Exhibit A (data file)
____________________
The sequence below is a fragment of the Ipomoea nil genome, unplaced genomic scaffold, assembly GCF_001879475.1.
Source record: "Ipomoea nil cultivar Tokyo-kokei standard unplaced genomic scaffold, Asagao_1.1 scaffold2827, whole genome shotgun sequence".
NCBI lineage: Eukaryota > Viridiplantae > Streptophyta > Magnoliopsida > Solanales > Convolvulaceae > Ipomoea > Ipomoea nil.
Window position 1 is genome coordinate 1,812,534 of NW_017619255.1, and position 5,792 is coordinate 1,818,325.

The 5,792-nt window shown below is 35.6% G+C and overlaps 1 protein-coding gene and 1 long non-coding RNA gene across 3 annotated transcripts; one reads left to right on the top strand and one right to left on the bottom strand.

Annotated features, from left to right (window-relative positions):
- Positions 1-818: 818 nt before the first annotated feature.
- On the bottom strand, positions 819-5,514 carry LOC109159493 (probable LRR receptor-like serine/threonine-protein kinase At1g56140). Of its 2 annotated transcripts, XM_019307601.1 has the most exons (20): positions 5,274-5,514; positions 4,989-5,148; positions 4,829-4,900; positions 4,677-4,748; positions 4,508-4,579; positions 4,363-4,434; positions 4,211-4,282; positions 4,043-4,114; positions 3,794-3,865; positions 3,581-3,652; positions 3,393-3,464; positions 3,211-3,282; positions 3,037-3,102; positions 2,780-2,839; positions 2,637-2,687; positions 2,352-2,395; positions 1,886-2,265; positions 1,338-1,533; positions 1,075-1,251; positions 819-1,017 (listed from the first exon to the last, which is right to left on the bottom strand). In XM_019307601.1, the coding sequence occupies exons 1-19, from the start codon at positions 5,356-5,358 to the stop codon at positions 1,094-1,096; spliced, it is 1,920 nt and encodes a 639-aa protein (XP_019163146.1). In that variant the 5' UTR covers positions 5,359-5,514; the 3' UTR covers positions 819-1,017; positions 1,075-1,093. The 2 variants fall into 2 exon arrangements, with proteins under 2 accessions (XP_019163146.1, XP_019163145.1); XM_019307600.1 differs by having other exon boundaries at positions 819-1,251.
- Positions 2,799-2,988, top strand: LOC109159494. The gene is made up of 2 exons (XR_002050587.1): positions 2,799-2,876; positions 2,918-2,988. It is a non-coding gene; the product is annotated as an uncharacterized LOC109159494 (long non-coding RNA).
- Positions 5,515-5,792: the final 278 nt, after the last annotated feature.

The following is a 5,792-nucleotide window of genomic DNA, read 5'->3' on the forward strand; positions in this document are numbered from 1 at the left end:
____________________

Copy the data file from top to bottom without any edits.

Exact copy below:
The sequence below is a fragment of the Ipomoea nil genome, unplaced genomic scaffold, assembly GCF_001879475.1.
Source record: "Ipomoea nil cultivar Tokyo-kokei standard unplaced genomic scaffold, Asagao_1.1 scaffold2827, whole genome shotgun sequence".
NCBI lineage: Eukaryota > Viridiplantae > Streptophyta > Magnoliopsida > Solanales > Convolvulaceae > Ipomoea > Ipomoea nil.
Window position 1 is genome coordinate 1,812,534 of NW_017619255.1, and position 5,792 is coordinate 1,818,325.

The 5,792-nt window shown below is 35.6% G+C and overlaps 1 protein-coding gene and 1 long non-coding RNA gene across 3 annotated transcripts; one reads left to right on the top strand and one right to left on the bottom strand.

Annotated features, from left to right (window-relative positions):
- Positions 1-818: 818 nt before the first annotated feature.
- On the bottom strand, positions 819-5,514 carry LOC109159493 (probable LRR receptor-like serine/threonine-protein kinase At1g56140). Of its 2 annotated transcripts, XM_019307601.1 has the most exons (20): positions 5,274-5,514; positions 4,989-5,148; positions 4,829-4,900; positions 4,677-4,748; positions 4,508-4,579; positions 4,363-4,434; positions 4,211-4,282; positions 4,043-4,114; positions 3,794-3,865; positions 3,581-3,652; positions 3,393-3,464; positions 3,211-3,282; positions 3,037-3,102; positions 2,780-2,839; positions 2,637-2,687; positions 2,352-2,395; positions 1,886-2,265; positions 1,338-1,533; positions 1,075-1,251; positions 819-1,017 (listed from the first exon to the last, which is right to left on the bottom strand). In XM_019307601.1, the coding sequence occupies exons 1-19, from the start codon at positions 5,356-5,358 to the stop codon at positions 1,094-1,096; spliced, it is 1,920 nt and encodes a 639-aa protein (XP_019163146.1). In that variant the 5' UTR covers positions 5,359-5,514; the 3' UTR covers positions 819-1,017; positions 1,075-1,093. The 2 variants fall into 2 exon arrangements, with proteins under 2 accessions (XP_019163146.1, XP_019163145.1); XM_019307600.1 differs by having other exon boundaries at positions 819-1,251.
- Positions 2,799-2,988, top strand: LOC109159494. The gene is made up of 2 exons (XR_002050587.1): positions 2,799-2,876; positions 2,918-2,988. It is a non-coding gene; the product is annotated as an uncharacterized LOC109159494 (long non-coding RNA).
- Positions 5,515-5,792: the final 278 nt, after the last annotated feature.

The following is a 5,792-nucleotide window of genomic DNA, read 5'->3' on the forward strand; positions in this document are numbered from 1 at the left end: